Bangladesh has a myriad of social challenges, including low literacy rates, child malnutrition, poor access to electricity and a significant urban-rural divide. However, it has demonstrated tremendous success in achieving MDG Goal 4 (reduce child mortality) in its various indicators like reduction of under-five mortality rate. The role of behavioral change communication has been well established in this MDG goal achievement. While the infant, under-five and maternal mortality rates are better than other countries, still nearly half of children have chronic malnutrition, therefore dying at the age of under-five.
Child survival, as well as newborn survival and health, are intrinsically linked with the health of women before conception, during pregnancy, and around the time of birth, and recognizing limitations in human resources for health, Aponjon developed as a mobile-based behavior change communication program to increase health-seeking behavior at the household level and use of health facilities to improve the newborn, child survival deaths and under-five mortality.
photo from Aponjon website
The innovation, named ‘Aponjon’, which means ‘dear ones’ in English – is the largest maternal Health service that serves more than 1.85 million expecting and new mothers aiming to reduce child and maternal mortality in Bangladesh. The service currently offers health awareness through texts and voice messages over mobile phones from the 6th week of pregnancy up to 1 year of the child’s age. A mother and her family can receive important weekly health messages. Aponjon offers free service to poor urban slums and those who are significantly below the poverty line.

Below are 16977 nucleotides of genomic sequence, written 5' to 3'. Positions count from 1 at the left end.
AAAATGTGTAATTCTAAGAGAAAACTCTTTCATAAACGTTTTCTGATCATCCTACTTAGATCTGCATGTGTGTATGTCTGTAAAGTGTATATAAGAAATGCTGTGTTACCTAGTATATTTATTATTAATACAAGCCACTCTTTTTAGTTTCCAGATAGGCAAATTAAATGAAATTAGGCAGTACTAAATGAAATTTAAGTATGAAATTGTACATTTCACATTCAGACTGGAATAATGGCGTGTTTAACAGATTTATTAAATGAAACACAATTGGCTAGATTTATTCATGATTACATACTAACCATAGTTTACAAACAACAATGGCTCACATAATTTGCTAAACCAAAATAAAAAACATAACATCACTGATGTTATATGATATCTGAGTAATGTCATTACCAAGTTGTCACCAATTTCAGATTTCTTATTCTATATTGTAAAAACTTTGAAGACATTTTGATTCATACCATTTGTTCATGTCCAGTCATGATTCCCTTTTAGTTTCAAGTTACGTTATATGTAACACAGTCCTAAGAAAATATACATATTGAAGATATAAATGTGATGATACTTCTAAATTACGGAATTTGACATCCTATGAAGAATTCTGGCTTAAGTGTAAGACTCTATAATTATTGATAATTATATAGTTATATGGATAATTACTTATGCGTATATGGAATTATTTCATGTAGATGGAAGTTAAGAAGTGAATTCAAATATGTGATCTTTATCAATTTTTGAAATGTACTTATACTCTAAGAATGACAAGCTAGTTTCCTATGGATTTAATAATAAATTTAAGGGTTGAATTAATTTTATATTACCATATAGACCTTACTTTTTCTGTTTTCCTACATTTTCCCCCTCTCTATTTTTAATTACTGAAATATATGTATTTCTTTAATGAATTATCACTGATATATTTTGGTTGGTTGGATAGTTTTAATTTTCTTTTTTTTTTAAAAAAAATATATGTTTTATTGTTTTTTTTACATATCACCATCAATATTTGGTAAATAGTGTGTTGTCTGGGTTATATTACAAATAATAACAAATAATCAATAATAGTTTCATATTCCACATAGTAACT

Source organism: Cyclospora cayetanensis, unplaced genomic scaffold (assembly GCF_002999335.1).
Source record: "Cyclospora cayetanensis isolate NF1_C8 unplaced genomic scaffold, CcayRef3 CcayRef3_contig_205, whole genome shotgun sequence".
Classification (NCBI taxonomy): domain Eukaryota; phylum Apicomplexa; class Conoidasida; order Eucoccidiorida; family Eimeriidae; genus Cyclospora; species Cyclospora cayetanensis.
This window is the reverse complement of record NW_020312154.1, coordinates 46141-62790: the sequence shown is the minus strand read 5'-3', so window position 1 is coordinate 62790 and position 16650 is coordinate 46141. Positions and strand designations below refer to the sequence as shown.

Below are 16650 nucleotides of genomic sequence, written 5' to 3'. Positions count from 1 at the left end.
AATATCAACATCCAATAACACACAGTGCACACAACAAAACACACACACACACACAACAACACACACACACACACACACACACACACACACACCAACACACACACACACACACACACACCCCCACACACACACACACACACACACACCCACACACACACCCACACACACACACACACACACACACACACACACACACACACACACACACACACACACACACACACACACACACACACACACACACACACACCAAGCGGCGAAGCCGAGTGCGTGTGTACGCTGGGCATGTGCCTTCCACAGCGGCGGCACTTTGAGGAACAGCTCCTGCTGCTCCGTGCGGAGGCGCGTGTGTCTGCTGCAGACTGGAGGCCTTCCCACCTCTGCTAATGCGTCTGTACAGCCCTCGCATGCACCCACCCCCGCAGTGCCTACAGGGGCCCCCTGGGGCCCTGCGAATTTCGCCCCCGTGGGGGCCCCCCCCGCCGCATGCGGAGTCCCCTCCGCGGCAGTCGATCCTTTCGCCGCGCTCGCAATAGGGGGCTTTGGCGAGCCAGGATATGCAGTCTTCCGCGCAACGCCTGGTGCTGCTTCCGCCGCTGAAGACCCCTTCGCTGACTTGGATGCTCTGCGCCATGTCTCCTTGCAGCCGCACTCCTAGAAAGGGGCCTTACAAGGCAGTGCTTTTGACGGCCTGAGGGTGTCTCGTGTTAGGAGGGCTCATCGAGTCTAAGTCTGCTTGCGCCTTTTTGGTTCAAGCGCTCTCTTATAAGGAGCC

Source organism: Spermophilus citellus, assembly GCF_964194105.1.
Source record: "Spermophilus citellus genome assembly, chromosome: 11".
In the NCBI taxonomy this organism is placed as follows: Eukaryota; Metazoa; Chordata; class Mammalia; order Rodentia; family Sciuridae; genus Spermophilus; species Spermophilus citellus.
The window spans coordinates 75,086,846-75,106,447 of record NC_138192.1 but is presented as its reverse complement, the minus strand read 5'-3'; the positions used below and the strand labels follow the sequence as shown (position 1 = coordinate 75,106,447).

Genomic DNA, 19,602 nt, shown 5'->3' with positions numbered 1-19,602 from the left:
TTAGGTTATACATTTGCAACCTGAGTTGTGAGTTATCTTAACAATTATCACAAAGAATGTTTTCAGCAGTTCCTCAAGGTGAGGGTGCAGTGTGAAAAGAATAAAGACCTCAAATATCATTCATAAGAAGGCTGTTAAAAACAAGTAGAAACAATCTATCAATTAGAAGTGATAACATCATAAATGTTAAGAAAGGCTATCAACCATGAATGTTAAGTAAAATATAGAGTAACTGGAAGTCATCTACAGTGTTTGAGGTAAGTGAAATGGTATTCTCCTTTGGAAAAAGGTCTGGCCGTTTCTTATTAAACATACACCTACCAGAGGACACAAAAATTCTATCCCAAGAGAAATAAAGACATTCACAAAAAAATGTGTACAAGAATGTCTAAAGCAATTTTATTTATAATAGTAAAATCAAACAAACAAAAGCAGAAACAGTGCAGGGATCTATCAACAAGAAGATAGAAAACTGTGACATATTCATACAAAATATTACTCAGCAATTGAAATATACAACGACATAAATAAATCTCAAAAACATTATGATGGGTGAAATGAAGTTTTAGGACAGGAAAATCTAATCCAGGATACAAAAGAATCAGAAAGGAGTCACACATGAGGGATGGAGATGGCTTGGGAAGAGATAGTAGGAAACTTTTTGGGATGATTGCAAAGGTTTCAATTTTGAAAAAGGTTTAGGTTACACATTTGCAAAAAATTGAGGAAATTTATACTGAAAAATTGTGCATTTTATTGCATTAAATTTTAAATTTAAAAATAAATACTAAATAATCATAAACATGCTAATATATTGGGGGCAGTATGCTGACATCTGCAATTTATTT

Aponjon is a unique mHealth initiative because it functions through all of the country’s six telecom operators. About 81% of Aponjon users are from rural areas; 60% of women users have their own mobile phones. Technology stakeholders in the program include the telecom operators and value added services platform aggregator. In addition, the service offers a 24/7 doctors’ line through which subscribers can avail expert medical advice over phone calls. The primary audience (expecting and new mothers) are delivered two messages per week while the gatekeepers (husband, mother-in-law etc.) receive one per week. The voice messages are a mix of direct messages and mini-skit playing the role of a doctor, pregnant woman, mother, and mother-in-law. Gatekeepers’ information reinforces messages provided to the mother and encourages the family involvement in healthy decision-making around pregnancy, birth and child care.
photo from Aponjon website
Another unique feature of Aponjon is the text messages and voice messages that are carefully crafted and mapped according to with subscriber’s gestational age or age of the child. Users are also able to select a preferred time of day for message delivery so that the message is received when it is most convenient. Aponjon offers free service to poor families living in hard-to-reach-rural areas and urban slums and those who are significantly below poverty line through sponsorship of USD 15 for one mom to get the whole length of service, free of charge.
In addition, a mobile application is available on google play store and will have a web interface for registration and value addition. Moreover, Aponjon partners with the field forces of BRAC, Infolady, MaMoni, Social Marketing Company, Smiling Sun, and several local non-government agencies for costumer acquisition.
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